US National Guard says not militarizing border
By Kristin Roberts
WASHINGTON (Reuters) – The U.S. National Guard Bureau chief
on Friday dismissed suggestions the United States was
militarizing its border with Mexico by sending thousands of
soldiers and airmen to help secure the porous frontier.
“We’re not putting 6,000 armed national guardsmen on the
border as a show of force,” said U.S. Lt. Gen. Steven Blum.
“This is not a military operation. We are in support of a
homeland security operation or a customs and border protection
operation,” he said.
Blum said Mexicans were used to seeing guardsmen, who also
have supported U.S. counternarcotics efforts, along the border.
The deployment, therefore, of as many as 6,000 troops to the
U.S. Southwest “does not excite our Mexican friends and allies
in any unproductive manner.”
Mexican officials have objected to U.S. plans to send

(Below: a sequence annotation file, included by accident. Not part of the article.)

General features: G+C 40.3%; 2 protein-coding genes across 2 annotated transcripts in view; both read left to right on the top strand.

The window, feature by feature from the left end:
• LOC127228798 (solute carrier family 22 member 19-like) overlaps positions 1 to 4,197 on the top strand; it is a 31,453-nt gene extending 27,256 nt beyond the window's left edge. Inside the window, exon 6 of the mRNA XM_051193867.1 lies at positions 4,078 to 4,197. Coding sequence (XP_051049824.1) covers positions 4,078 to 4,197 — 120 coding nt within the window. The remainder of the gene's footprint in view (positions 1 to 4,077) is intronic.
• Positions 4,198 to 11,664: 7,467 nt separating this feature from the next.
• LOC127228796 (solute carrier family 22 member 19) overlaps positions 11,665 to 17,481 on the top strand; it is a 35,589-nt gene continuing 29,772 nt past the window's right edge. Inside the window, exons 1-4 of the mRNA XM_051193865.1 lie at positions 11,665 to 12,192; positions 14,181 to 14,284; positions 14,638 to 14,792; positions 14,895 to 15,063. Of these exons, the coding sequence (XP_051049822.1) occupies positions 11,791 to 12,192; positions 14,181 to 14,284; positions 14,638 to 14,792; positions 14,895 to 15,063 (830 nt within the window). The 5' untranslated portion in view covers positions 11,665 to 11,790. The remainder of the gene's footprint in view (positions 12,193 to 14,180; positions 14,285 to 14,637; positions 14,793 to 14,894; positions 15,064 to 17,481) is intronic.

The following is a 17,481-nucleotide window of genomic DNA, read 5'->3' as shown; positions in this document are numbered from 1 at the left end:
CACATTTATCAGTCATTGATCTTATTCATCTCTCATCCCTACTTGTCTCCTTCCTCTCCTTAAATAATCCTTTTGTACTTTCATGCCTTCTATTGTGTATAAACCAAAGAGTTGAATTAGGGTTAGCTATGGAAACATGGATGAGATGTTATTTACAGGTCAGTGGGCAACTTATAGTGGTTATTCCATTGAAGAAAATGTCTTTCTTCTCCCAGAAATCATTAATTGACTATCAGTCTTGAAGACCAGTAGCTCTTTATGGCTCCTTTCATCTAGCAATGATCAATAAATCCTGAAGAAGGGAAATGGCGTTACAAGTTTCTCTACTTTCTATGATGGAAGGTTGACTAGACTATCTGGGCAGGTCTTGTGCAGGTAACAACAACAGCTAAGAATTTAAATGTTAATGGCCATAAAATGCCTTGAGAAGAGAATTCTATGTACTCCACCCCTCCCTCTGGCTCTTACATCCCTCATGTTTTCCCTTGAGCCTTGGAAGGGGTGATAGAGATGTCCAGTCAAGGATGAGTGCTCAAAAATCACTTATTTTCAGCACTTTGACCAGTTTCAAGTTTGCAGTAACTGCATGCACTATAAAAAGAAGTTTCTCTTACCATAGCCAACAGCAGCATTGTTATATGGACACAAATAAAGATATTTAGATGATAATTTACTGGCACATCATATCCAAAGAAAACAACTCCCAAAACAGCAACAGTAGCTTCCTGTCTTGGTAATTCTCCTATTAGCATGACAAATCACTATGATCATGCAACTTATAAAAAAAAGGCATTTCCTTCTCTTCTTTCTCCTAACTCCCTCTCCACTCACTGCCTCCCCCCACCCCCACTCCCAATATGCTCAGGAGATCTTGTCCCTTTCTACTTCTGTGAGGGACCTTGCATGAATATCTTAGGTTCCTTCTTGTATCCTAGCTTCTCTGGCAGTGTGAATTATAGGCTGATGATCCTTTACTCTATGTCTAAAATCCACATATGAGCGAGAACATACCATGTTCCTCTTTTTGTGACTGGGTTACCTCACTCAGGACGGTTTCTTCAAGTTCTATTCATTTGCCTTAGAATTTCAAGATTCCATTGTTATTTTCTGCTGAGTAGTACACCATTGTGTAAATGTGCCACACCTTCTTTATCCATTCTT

troops and build fences along the border. Rather than focusing
on tightening the border, Mexico wants the United States to
make it easier for immigrants to become legal.
But in a congressional election year, the Bush
administration and lawmakers have pushed for a clampdown on
illegal immigration and focused on the Mexican border, where
hundreds of thousands of people sneak into the United States
As Congress considers two vastly different proposals on the
table to overhaul immigration law, the National Guard has begun
to deploy to the area to support law enforcement.
About 3,600 guardsmen have been sent to four border states,
putting the Guard ahead of schedule for placing 6,000 troops
along the border by August 1, Blum said.
That deployment, he said, does not affect the Guard’s
ability to support other homeland missions, such as hurricane
response, or its role fighting overseas.
Each state has its own National Guard that is commanded by
governors. Blum said 30 governors agreed to provide troops for
the operation and none had refused. California sent 1,000
troops but turned down a request for another 1,500 troops.
The border operation will focus on what Blum called the
main problem areas: Tucson and Yuma, Arizona, and El Paso,
The Guard will build patrol roads and fences and install
lighting, sensors and towers with cameras, he said. It will
provide aerial reconnaissance as well as communications,
medical and intelligence analysis capabilities, Blum said.